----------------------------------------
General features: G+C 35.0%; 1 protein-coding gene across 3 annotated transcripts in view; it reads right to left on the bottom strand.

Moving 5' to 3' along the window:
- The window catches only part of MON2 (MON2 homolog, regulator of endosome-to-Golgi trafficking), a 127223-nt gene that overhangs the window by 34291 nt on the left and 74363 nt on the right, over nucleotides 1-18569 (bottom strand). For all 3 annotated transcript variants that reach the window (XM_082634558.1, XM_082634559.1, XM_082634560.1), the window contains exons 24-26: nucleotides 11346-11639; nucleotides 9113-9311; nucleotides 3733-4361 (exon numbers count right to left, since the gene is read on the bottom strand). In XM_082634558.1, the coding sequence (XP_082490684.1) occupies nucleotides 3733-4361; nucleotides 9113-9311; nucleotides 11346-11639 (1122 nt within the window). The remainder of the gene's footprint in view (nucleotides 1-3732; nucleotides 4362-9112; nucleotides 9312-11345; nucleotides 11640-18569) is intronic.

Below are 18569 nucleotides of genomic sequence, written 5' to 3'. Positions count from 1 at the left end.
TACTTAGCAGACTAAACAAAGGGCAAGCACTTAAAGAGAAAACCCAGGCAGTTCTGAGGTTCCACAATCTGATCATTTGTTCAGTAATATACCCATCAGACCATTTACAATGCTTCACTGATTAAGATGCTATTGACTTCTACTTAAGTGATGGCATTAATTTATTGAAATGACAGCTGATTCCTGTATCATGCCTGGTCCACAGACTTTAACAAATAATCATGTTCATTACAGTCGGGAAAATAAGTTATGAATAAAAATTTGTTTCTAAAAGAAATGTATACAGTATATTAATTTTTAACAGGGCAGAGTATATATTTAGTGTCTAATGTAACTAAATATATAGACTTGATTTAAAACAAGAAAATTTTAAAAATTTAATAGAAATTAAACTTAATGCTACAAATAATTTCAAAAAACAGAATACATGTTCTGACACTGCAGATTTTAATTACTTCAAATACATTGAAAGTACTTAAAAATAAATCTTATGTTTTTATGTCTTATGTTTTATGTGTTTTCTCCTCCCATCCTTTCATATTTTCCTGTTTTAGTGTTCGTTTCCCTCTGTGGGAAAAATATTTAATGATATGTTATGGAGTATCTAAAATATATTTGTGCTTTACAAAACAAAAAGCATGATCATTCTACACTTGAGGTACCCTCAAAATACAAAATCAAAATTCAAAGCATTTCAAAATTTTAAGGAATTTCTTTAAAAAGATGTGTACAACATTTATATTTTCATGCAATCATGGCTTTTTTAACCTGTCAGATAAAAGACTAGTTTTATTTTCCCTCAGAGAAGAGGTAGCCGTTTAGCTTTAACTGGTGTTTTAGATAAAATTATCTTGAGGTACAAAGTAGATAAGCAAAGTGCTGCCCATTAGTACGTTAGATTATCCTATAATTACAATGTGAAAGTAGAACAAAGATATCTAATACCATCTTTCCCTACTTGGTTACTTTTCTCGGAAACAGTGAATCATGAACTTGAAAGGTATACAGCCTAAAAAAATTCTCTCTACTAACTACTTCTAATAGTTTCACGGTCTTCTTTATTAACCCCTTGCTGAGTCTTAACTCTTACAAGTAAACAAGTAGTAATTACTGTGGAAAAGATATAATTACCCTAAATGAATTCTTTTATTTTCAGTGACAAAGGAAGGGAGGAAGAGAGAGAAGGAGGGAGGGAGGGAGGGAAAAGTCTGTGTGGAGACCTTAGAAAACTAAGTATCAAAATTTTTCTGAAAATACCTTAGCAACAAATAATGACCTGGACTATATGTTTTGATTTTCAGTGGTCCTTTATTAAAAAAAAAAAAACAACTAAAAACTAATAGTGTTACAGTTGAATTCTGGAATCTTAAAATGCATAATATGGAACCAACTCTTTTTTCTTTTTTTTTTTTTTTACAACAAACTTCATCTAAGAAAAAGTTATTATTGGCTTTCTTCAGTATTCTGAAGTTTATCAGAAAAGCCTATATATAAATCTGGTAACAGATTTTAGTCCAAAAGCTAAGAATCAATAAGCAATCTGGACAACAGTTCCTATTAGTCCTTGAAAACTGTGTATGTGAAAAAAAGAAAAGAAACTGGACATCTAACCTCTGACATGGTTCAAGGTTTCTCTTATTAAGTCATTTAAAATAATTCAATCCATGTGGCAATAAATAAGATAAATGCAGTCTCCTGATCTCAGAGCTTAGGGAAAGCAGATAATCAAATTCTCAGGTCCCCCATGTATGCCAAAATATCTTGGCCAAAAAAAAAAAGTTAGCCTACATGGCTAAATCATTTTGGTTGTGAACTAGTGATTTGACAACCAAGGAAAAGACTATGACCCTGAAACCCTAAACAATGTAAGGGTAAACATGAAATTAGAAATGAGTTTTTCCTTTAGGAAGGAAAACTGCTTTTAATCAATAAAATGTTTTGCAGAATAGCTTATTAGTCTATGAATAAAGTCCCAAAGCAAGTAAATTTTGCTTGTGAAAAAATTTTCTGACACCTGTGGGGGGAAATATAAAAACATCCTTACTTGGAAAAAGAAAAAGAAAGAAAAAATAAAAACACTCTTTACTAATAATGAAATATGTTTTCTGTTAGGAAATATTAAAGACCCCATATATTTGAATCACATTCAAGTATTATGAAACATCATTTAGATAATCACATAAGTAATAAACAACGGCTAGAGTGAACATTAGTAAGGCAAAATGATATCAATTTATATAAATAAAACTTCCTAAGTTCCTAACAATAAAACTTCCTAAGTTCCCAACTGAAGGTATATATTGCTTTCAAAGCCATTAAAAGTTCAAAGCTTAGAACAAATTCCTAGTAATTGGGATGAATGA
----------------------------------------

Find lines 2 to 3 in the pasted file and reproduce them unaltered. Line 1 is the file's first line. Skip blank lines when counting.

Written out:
Moving 5' to 3' along the window:
- The window catches only part of MON2 (MON2 homolog, regulator of endosome-to-Golgi trafficking), a 127223-nt gene that overhangs the window by 34291 nt on the left and 74363 nt on the right, over nucleotides 1-18569 (bottom strand). For all 3 annotated transcript variants that reach the window (XM_082634558.1, XM_082634559.1, XM_082634560.1), the window contains exons 24-26: nucleotides 11346-11639; nucleotides 9113-9311; nucleotides 3733-4361 (exon numbers count right to left, since the gene is read on the bottom strand). In XM_082634558.1, the coding sequence (XP_082490684.1) occupies nucleotides 3733-4361; nucleotides 9113-9311; nucleotides 11346-11639 (1122 nt within the window). The remainder of the gene's footprint in view (nucleotides 1-3732; nucleotides 4362-9112; nucleotides 9312-11345; nucleotides 11640-18569) is intronic.